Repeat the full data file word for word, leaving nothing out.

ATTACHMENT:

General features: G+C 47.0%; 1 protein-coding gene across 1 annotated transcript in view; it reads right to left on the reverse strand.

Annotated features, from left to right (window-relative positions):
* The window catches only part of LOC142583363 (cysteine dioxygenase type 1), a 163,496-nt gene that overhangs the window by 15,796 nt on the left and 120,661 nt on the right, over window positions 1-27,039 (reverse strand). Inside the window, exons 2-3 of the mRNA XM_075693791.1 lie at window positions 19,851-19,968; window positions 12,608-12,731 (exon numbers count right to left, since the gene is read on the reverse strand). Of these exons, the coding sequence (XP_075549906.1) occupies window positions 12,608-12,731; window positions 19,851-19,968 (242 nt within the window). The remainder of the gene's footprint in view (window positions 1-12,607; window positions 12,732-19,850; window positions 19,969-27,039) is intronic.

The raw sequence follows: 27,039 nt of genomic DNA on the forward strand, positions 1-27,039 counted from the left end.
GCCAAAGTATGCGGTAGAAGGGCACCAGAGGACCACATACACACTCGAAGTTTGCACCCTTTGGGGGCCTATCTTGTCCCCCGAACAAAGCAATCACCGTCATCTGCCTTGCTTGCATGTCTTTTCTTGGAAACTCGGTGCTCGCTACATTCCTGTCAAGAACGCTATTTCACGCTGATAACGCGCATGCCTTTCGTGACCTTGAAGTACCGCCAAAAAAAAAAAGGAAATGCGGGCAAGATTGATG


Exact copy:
General features: G+C 47.0%; 1 protein-coding gene across 1 annotated transcript in view; it reads right to left on the reverse strand.

Annotated features, from left to right (window-relative positions):
* The window catches only part of LOC142583363 (cysteine dioxygenase type 1), a 163,496-nt gene that overhangs the window by 15,796 nt on the left and 120,661 nt on the right, over window positions 1-27,039 (reverse strand). Inside the window, exons 2-3 of the mRNA XM_075693791.1 lie at window positions 19,851-19,968; window positions 12,608-12,731 (exon numbers count right to left, since the gene is read on the reverse strand). Of these exons, the coding sequence (XP_075549906.1) occupies window positions 12,608-12,731; window positions 19,851-19,968 (242 nt within the window). The remainder of the gene's footprint in view (window positions 1-12,607; window positions 12,732-19,850; window positions 19,969-27,039) is intronic.

The raw sequence follows: 27,039 nt of genomic DNA on the forward strand, positions 1-27,039 counted from the left end.
GCCAAAGTATGCGGTAGAAGGGCACCAGAGGACCACATACACACTCGAAGTTTGCACCCTTTGGGGGCCTATCTTGTCCCCCGAACAAAGCAATCACCGTCATCTGCCTTGCTTGCATGTCTTTTCTTGGAAACTCGGTGCTCGCTACATTCCTGTCAAGAACGCTATTTCACGCTGATAACGCGCATGCCTTTCGTGACCTTGAAGTACCGCCAAAAAAAAAAAGGAAATGCGGGCAAGATTGATG